Abuse and Mandated Reporting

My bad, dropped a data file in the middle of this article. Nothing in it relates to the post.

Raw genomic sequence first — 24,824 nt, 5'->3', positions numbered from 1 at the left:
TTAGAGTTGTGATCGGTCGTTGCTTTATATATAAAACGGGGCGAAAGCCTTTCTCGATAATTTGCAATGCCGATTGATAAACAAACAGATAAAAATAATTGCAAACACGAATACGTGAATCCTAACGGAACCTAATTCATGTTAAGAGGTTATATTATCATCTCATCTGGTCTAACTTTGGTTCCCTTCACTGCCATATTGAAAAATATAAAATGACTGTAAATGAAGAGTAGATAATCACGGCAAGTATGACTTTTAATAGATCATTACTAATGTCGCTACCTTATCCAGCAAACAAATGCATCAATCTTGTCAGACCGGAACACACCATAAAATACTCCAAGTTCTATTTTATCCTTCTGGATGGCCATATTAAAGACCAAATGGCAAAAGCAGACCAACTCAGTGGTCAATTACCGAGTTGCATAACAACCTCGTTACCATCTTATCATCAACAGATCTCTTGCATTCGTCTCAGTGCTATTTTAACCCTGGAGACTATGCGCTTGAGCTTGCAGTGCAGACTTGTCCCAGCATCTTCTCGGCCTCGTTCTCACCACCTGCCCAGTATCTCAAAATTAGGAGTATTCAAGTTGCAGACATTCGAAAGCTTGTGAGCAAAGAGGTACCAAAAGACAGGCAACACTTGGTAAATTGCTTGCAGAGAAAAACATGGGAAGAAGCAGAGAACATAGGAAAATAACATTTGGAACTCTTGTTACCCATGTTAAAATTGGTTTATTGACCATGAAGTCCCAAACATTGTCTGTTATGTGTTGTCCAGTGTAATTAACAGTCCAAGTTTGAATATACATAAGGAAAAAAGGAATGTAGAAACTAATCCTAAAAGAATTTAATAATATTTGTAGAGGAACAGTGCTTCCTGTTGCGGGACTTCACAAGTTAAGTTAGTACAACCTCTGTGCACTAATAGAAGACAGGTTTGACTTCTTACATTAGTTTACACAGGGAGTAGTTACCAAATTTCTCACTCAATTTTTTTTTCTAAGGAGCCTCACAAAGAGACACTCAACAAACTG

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Abuse & Mandated Reporting The case of Jerry Sandusky brought to the public eye the issue of child abuse and various authority figures’ responsibilities of reporting such suspected abuse. Back in 2011, Penn State coach Jerry Sandusky, 68, was accused and convicted on 45 out of 48 counts related to sexually abusing young boys over the course of two decades; he was sentenced to life in prison (Wertheim 2012). Not only were Sandusky’s actions illegal (among other less appropriate adjectives that I might add) but also illegal were the actions, or lack thereof, of Gary Shultz, the Penn State senior vice president for finance and business, and Tim Curley, the Penn State athletic director. They knew details and has witnessed some of the allegations against Sandusky yet failed to report to the proper authorities; thus they were charged with perjury, as required by state law (Viera, 2012). Most people do not realize that failure to report child abuse is just as bad, and sometimes even worse than child abuse itself. After this case, mandated reporters of physical and sexual child abuse will be held more accountable for filing reports. Child abuse comes in several forms. There’s the obvious physical abuse and neglect, and the less noticeable sexual, mental, and emotional abuse. Child abuse is more prevalent than we would like to think, so the role of a mandated reporter is crucial in stopping as many instaces of child abuse as possible. A mandated reporter is required, by law, to report suspected abuse or neglect (Wilson 2013). Thus, you report when you have a suspicion; you do not need proof (Wilson 2013). You must report when you have reasonable cause to believe that a child or adolescent has been abused or neglected or is in danger of being abused (Wilson 2013). Mandated reporters include many people in professions such as the following: child care worker,

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